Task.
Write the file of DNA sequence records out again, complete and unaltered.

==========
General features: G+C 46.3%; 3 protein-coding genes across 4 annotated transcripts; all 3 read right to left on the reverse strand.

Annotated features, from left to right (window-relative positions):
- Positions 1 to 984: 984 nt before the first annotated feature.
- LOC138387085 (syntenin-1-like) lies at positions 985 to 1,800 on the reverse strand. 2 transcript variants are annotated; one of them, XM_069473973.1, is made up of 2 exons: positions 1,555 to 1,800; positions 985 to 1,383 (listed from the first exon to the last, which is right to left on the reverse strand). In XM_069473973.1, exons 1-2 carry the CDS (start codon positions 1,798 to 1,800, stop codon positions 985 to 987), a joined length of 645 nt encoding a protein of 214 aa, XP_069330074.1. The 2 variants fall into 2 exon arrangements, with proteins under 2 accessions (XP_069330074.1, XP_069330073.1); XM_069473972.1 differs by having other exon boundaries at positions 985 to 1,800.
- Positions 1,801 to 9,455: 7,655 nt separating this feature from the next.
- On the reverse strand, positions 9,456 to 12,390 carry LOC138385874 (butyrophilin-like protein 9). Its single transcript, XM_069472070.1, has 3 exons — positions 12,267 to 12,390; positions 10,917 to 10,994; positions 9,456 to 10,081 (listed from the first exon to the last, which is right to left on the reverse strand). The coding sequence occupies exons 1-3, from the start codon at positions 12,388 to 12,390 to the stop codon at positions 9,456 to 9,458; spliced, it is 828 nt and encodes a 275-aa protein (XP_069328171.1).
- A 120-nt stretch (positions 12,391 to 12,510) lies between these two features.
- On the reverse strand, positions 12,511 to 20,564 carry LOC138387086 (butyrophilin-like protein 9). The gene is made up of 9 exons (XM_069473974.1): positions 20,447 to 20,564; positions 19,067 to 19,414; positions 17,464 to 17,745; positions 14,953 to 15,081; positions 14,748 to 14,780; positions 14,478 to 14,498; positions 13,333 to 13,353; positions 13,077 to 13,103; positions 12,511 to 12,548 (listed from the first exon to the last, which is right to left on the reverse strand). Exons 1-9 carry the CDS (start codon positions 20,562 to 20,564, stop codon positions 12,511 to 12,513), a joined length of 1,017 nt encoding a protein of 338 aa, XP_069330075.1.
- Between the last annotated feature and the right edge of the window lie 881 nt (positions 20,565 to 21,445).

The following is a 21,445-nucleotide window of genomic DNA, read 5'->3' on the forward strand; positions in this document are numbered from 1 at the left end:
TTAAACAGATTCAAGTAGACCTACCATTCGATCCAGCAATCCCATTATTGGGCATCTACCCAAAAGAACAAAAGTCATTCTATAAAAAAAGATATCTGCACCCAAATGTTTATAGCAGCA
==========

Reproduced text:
General features: G+C 46.3%; 3 protein-coding genes across 4 annotated transcripts; all 3 read right to left on the reverse strand.

Annotated features, from left to right (window-relative positions):
- Positions 1 to 984: 984 nt before the first annotated feature.
- LOC138387085 (syntenin-1-like) lies at positions 985 to 1,800 on the reverse strand. 2 transcript variants are annotated; one of them, XM_069473973.1, is made up of 2 exons: positions 1,555 to 1,800; positions 985 to 1,383 (listed from the first exon to the last, which is right to left on the reverse strand). In XM_069473973.1, exons 1-2 carry the CDS (start codon positions 1,798 to 1,800, stop codon positions 985 to 987), a joined length of 645 nt encoding a protein of 214 aa, XP_069330074.1. The 2 variants fall into 2 exon arrangements, with proteins under 2 accessions (XP_069330074.1, XP_069330073.1); XM_069473972.1 differs by having other exon boundaries at positions 985 to 1,800.
- Positions 1,801 to 9,455: 7,655 nt separating this feature from the next.
- On the reverse strand, positions 9,456 to 12,390 carry LOC138385874 (butyrophilin-like protein 9). Its single transcript, XM_069472070.1, has 3 exons — positions 12,267 to 12,390; positions 10,917 to 10,994; positions 9,456 to 10,081 (listed from the first exon to the last, which is right to left on the reverse strand). The coding sequence occupies exons 1-3, from the start codon at positions 12,388 to 12,390 to the stop codon at positions 9,456 to 9,458; spliced, it is 828 nt and encodes a 275-aa protein (XP_069328171.1).
- A 120-nt stretch (positions 12,391 to 12,510) lies between these two features.
- On the reverse strand, positions 12,511 to 20,564 carry LOC138387086 (butyrophilin-like protein 9). The gene is made up of 9 exons (XM_069473974.1): positions 20,447 to 20,564; positions 19,067 to 19,414; positions 17,464 to 17,745; positions 14,953 to 15,081; positions 14,748 to 14,780; positions 14,478 to 14,498; positions 13,333 to 13,353; positions 13,077 to 13,103; positions 12,511 to 12,548 (listed from the first exon to the last, which is right to left on the reverse strand). Exons 1-9 carry the CDS (start codon positions 20,562 to 20,564, stop codon positions 12,511 to 12,513), a joined length of 1,017 nt encoding a protein of 338 aa, XP_069330075.1.
- Between the last annotated feature and the right edge of the window lie 881 nt (positions 20,565 to 21,445).

The following is a 21,445-nucleotide window of genomic DNA, read 5'->3' on the forward strand; positions in this document are numbered from 1 at the left end:
TTAAACAGATTCAAGTAGACCTACCATTCGATCCAGCAATCCCATTATTGGGCATCTACCCAAAAGAACAAAAGTCATTCTATAAAAAAAGATATCTGCACCCAAATGTTTATAGCAGCA